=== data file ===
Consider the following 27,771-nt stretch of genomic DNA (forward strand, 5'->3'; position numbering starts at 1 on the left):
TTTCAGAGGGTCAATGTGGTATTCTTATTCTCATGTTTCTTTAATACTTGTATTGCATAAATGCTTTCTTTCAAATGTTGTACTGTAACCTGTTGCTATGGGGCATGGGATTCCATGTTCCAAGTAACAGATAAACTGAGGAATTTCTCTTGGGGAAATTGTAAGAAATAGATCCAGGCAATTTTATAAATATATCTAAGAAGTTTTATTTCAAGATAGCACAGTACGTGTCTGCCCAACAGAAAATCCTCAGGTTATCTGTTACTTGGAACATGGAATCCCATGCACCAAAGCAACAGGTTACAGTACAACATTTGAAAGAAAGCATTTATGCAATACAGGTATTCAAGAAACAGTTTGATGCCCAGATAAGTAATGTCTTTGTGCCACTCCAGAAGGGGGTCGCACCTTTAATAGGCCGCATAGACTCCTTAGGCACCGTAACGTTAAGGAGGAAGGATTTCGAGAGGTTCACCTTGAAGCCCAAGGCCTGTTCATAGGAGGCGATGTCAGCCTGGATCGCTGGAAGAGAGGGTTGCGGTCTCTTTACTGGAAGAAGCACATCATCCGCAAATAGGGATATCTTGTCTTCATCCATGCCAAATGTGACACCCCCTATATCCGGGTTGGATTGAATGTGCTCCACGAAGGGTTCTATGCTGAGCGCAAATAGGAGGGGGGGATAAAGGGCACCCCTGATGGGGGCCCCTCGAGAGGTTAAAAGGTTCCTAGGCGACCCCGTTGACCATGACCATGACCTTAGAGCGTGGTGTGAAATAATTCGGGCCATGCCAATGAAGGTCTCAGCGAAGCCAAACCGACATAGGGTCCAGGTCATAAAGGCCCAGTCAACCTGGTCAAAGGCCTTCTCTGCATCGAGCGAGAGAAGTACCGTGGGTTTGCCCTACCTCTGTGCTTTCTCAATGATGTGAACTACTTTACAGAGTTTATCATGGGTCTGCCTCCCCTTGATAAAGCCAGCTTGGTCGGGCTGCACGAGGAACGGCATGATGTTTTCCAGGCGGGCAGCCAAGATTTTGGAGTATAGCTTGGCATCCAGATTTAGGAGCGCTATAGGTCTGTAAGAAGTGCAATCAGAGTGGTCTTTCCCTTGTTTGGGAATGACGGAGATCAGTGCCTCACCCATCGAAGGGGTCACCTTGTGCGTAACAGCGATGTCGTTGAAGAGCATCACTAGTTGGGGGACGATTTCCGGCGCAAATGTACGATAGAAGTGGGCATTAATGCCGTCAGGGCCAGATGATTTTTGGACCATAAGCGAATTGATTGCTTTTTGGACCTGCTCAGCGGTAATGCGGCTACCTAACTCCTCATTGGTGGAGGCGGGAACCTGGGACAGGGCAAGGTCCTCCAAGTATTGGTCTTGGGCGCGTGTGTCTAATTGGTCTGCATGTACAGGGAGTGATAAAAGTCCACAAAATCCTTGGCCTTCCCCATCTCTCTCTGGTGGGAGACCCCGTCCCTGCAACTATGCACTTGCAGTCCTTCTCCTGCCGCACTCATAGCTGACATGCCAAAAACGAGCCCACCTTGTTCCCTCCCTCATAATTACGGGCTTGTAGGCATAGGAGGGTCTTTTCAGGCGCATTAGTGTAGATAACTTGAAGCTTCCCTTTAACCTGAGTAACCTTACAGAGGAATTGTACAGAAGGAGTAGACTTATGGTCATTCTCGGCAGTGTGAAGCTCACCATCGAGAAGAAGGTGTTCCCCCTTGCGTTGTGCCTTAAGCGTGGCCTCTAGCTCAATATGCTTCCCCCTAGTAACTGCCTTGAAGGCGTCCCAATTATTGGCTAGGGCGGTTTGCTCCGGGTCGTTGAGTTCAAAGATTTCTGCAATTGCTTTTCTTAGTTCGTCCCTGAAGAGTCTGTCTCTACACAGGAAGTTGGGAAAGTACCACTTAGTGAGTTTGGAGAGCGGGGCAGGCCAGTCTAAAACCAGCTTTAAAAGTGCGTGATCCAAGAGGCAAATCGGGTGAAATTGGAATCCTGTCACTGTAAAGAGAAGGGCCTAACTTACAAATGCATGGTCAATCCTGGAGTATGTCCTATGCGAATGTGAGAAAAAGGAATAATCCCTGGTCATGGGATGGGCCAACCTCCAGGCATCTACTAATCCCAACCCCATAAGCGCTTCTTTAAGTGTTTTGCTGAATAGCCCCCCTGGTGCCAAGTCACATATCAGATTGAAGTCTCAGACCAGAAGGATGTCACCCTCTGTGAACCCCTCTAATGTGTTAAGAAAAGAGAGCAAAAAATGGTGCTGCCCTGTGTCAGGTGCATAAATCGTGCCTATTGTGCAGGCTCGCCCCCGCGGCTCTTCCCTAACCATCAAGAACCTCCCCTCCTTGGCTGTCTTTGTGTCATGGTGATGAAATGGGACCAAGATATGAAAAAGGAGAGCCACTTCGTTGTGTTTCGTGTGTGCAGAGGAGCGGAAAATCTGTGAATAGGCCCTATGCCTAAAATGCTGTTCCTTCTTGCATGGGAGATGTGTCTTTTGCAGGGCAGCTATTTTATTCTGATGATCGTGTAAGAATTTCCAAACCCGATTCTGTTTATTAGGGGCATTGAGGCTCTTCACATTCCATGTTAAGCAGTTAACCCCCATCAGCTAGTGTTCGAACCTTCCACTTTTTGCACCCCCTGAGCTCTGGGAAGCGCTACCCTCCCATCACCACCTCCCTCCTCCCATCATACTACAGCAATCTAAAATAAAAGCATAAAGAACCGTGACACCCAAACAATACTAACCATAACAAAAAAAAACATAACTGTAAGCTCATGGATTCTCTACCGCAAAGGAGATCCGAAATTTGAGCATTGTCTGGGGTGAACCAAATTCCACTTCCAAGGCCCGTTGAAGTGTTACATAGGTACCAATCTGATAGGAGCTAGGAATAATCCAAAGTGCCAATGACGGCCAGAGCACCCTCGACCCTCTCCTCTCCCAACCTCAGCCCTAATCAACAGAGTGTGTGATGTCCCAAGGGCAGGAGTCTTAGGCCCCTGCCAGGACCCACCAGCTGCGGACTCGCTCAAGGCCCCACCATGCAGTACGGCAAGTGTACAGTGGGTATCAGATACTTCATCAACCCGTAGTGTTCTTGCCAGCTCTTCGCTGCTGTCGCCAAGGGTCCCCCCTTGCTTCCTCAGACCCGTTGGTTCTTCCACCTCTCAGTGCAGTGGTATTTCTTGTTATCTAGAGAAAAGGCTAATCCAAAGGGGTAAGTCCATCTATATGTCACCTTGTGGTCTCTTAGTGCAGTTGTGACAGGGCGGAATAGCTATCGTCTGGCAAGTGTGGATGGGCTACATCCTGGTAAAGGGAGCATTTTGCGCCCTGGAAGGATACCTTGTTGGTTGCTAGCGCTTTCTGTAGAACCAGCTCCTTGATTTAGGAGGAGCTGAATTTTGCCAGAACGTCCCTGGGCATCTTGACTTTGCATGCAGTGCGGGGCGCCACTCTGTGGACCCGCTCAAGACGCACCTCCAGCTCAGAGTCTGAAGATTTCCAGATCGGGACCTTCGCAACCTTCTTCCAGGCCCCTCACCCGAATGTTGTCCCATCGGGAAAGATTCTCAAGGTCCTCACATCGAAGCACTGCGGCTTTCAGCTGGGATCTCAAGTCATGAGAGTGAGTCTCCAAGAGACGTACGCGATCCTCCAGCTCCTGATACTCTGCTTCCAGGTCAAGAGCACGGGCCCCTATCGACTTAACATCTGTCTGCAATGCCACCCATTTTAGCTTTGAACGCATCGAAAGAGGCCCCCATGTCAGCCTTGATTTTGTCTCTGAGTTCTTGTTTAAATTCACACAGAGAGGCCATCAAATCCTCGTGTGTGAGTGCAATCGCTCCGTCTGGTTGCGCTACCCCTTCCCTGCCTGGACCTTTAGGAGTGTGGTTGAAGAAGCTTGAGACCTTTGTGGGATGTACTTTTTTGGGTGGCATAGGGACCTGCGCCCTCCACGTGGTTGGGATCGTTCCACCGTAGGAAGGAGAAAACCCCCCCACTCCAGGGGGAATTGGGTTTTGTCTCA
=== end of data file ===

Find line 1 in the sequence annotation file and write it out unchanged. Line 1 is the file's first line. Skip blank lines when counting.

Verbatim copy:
Consider the following 27,771-nt stretch of genomic DNA (forward strand, 5'->3'; position numbering starts at 1 on the left):